Knots & Rigs With Mark Williams
WHAT are the knots you need to know to conquer any fish on the planet? The following list of knots has held me in good stead over the years when pursuing everything from Australian bass through to giant Atlantic tarpon. Competency in tying this range of knots should allow an angler to tackle any species or fishing scenario going. However, the list is by no means a finished product; it’s more a work in constant progress and revision.
As new connections are developed, I’ll compare them to this top 10 and if they’re superior they’ll get a guernsey in the line up. Check out a range of short but informative videos on how to tie these knots on the Fishing World website, www.fishingworldmag.com.au. You can also refer to the books by renowned knotologist Geoff Wilson for more info on these and other knots.
1. Uni-Knot: The most versatile of connections, originally known as the Duncan loop after US saltwater fly fisherman Norman Duncan. It can be used for tying off terminals with the lightest of lines through to the heaviest leader material by reducing the number of turns in the knot.
The double Uni-Knot is also an excellent connection for joining lines. The Uni-Knot is my favourite means of connecting line load to reel spool as the knot can be formed clear of the reel then slid down into position when the knot is pulled up. It can also be pulled up with considerable force, biting onto the reel spool tightly and reducing the risk of slippage. It’s also a knot that with practice can be tied in low light conditions or even in the dark. A firm favourite and must have in the arsenal. An honourable mention goes to the first knot I was ever taught by my father and grandfather, the Locked Half Blood Knot, but I only really tie it for sentimental reasons these days when luderick fishing, if the truth be known.
2.Lefty’s Loop Knot: The benchmark in loop knots these days, consigning the Homer Rhodes knot to history. Simple to tie, with good knot strength, the Lefty’s Loop never slips when tied properly. Another versatile knot that can be tied in the lightest of tippets through to heavy hard mono leader material. An honourable mention goes to the perfection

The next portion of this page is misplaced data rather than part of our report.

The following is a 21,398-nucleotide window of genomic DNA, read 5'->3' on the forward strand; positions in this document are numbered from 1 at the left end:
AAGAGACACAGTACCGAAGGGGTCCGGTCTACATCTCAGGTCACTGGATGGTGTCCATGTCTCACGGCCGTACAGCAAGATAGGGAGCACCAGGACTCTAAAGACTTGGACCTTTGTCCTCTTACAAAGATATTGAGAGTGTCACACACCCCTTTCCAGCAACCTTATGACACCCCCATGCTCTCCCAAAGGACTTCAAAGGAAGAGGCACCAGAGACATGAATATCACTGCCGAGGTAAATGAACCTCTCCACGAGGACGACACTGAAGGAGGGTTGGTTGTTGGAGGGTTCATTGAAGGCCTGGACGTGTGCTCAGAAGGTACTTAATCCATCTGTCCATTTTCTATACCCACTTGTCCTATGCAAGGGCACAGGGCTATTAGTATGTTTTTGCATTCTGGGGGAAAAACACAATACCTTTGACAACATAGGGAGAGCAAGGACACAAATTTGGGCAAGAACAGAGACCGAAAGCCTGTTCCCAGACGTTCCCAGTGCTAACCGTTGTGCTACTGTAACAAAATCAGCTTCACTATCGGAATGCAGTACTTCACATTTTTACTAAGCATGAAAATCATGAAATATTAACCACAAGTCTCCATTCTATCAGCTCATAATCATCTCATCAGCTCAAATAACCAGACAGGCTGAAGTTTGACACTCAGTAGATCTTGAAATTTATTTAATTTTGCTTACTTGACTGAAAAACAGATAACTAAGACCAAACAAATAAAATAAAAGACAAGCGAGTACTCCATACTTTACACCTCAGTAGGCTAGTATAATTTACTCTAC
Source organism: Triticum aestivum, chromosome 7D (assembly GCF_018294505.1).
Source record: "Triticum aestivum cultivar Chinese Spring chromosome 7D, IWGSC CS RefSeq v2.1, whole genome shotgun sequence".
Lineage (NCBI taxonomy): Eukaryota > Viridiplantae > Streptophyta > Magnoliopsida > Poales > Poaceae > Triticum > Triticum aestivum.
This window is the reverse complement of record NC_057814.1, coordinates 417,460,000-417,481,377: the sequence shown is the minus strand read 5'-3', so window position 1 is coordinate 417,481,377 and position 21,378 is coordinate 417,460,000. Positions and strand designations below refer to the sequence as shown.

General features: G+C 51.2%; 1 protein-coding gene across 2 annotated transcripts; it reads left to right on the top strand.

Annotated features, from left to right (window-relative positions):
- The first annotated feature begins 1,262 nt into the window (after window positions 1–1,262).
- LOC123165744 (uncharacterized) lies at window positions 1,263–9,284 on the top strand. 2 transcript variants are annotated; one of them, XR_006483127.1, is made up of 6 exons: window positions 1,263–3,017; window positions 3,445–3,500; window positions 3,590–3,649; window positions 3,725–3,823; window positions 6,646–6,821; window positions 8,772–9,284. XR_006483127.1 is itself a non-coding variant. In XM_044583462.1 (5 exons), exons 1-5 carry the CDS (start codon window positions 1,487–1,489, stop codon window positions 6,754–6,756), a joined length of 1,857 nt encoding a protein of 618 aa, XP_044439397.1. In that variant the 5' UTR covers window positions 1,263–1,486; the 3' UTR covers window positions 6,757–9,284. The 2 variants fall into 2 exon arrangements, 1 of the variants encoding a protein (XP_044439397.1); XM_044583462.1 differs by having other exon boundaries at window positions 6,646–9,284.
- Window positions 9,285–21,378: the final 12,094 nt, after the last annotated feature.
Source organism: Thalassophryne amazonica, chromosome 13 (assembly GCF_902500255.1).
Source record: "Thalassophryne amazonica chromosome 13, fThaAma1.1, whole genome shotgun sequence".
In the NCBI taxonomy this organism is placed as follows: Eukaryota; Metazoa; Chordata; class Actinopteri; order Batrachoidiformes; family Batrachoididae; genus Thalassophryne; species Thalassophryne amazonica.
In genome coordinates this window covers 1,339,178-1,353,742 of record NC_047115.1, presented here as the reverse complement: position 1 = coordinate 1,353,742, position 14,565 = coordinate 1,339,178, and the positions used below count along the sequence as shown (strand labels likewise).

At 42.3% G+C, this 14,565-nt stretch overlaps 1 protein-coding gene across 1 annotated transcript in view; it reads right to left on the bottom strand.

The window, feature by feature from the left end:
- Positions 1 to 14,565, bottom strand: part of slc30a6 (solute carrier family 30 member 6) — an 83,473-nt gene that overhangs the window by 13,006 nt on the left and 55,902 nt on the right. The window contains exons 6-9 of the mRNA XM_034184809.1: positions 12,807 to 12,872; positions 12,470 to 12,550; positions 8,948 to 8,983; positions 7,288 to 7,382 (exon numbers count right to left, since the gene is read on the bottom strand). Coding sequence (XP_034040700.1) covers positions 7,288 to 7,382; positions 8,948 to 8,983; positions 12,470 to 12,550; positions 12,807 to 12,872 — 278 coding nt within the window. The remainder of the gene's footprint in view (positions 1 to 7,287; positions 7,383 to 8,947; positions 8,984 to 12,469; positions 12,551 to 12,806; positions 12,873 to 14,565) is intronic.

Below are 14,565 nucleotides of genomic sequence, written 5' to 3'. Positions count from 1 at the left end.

3.Bimini twist: A must have double knot in the arsenal of any angler aspiring to chase big powerful fish on light tackle, especially in the fields of gamefishing, fly fishing or lure casting. To me, the Bimini twist really is the foundation block for rigging up to pursue any high powered sportfish that is going to be testing your tackle to its limits. Essential where near 100 per cent knot strength is required in rigging. An honourable mention goes to the plaited double, but the Bimini twist really has become my No.1 doubled line system in recent years.
4.Triple Surgeon’s Knot: A very old connection that has really come back into favour in recent years, especially in the bream comp scene and saltwater fly fraternity. A quick, relatively simple means of tying lines of varying diameters together with good knot strength. Interestingly, a leading US surgeon once told me that it’s never used in surgical applications. A special for light braid to leader connections and building fly leaders.
5.Albright Knot: The original and still among the best connections for joining light lines directly to heavy monofilament or fluorocarbon leaders. Named after legendary Florida Key’s guide Jimmie Albright. Requires care in tying and pulling up, but retains excellent knot strength. An honourable mention goes to the Slim Beauty, another leader connection with good knot strength, but I prefer the Albright for use with really heavy casting leaders such as those used when heavy threadline poppering for XOS GTs.
6.Cat’s-paw: The best option for connecting doubled lines to swivels, twisted leaders and fly lines.
Neat and simple with high knot strength. Very popular with the gamefishing fraternity.
7.Common Snell: A very old knot that was originally used for tying on spatulated or flatted eye hooks in the days before we had ringed hook eyes. Still a very necessary knot for anglers fishing big baits off two hook rigs for species such as jewfish and snapper. I still like to use the snell when connecting gamefishing hooks with brazed eyes such as the ubiquitous Mustad Seamaster to heavy monofilament leader material. A very strong, unobtrusive connection.
8.Ducknose Knot: A personal favourite of mine for tropical lure fishing situations connecting braided main lines to hard mono leaders. Simple and quick to tie, it must be pulled up with considerable force to fully form the knot. For some reason I’ve found to my considerable embarrassment during rigging demonstrations that the knot tends to slip when using Berkley Vanish as leader. Once again an honourable mention goes to the Slim Beauty, but the Ducknose is the leader knot I go to when barra fishing most often.
9.Nail Knot: Another very old, but strong connection that is regularly used in fly fishing, particularly for connecting fly lines to butt sections. Also useful for fly leader construction and connecting terminals to heavy leader material.
10. Dropper Loop: Essential for deep bottom fishing with multiple baits. The ability to rig droppers is also necessary when drop-shotting lures and fishing flies on dropper rigs. The final ingredient in the rigging arsenal to ensure all potential fishing situations are covered.